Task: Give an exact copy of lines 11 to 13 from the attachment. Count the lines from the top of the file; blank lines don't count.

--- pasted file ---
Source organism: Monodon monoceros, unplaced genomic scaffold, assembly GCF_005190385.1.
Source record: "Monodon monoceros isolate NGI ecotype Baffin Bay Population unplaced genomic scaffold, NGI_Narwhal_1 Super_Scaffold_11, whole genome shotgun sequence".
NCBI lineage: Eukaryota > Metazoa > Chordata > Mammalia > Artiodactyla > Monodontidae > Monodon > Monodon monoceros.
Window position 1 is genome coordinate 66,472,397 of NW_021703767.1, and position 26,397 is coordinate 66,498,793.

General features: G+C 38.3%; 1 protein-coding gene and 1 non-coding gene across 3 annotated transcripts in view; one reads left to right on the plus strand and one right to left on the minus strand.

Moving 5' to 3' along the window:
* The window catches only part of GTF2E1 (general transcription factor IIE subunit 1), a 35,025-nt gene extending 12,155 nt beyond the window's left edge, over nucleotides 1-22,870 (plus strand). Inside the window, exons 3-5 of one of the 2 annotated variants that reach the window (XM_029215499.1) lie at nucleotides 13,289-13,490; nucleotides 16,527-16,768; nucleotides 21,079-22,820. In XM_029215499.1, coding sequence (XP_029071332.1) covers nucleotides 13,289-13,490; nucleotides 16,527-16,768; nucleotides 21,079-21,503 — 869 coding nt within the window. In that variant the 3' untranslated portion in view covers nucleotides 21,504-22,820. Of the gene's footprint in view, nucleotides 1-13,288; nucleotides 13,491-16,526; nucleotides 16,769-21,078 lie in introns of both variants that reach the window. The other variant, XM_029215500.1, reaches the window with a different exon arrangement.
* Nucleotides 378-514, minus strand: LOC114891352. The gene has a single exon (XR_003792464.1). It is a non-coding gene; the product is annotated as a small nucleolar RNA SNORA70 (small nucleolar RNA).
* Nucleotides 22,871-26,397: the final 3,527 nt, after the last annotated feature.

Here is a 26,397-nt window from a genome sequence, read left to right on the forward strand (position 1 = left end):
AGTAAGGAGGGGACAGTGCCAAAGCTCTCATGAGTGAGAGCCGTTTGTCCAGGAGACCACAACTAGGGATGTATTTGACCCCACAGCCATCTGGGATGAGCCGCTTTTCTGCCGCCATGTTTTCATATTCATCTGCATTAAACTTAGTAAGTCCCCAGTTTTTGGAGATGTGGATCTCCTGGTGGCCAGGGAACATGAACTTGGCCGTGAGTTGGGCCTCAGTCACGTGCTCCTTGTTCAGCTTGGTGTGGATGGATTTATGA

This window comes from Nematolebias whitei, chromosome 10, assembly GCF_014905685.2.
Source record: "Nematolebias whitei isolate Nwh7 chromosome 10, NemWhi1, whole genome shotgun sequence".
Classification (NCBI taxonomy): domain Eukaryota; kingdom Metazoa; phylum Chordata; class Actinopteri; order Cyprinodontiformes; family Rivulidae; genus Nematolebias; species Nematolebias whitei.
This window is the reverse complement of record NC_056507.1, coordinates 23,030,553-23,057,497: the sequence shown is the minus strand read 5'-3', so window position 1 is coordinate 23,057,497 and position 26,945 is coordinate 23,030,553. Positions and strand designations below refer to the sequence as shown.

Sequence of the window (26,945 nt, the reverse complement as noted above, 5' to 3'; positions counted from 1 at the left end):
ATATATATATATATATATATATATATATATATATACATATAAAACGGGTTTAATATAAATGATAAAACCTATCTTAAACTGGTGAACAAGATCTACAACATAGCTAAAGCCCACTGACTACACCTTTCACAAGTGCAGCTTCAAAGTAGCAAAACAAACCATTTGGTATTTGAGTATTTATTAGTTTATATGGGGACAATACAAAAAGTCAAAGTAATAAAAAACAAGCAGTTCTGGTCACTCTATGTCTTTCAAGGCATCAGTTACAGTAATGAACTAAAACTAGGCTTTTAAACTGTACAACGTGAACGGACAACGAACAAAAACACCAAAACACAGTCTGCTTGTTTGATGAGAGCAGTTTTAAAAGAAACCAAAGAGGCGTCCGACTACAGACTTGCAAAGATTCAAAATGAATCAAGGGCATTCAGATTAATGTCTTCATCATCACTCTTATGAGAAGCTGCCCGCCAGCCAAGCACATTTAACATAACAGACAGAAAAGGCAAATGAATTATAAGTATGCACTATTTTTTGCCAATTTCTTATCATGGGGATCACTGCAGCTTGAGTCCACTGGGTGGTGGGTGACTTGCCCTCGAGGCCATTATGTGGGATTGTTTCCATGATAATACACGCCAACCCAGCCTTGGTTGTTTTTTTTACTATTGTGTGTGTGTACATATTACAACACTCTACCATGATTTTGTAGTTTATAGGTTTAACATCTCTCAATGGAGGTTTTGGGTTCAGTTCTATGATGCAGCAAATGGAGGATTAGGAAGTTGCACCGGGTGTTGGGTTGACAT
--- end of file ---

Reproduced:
AGTAAGGAGGGGACAGTGCCAAAGCTCTCATGAGTGAGAGCCGTTTGTCCAGGAGACCACAACTAGGGATGTATTTGACCCCACAGCCATCTGGGATGAGCCGCTTTTCTGCCGCCATGTTTTCATATTCATCTGCATTAAACTTAGTAAGTCCCCAGTTTTTGGAGATGTGGATCTCCTGGTGGCCAGGGAACATGAACTTGGCCGTGAGTTGGGCCTCAGTCACGTGCTCCTTGTTCAGCTTGGTGTGGATGGATTTATGA

This window comes from Nematolebias whitei, chromosome 10, assembly GCF_014905685.2.
Source record: "Nematolebias whitei isolate Nwh7 chromosome 10, NemWhi1, whole genome shotgun sequence".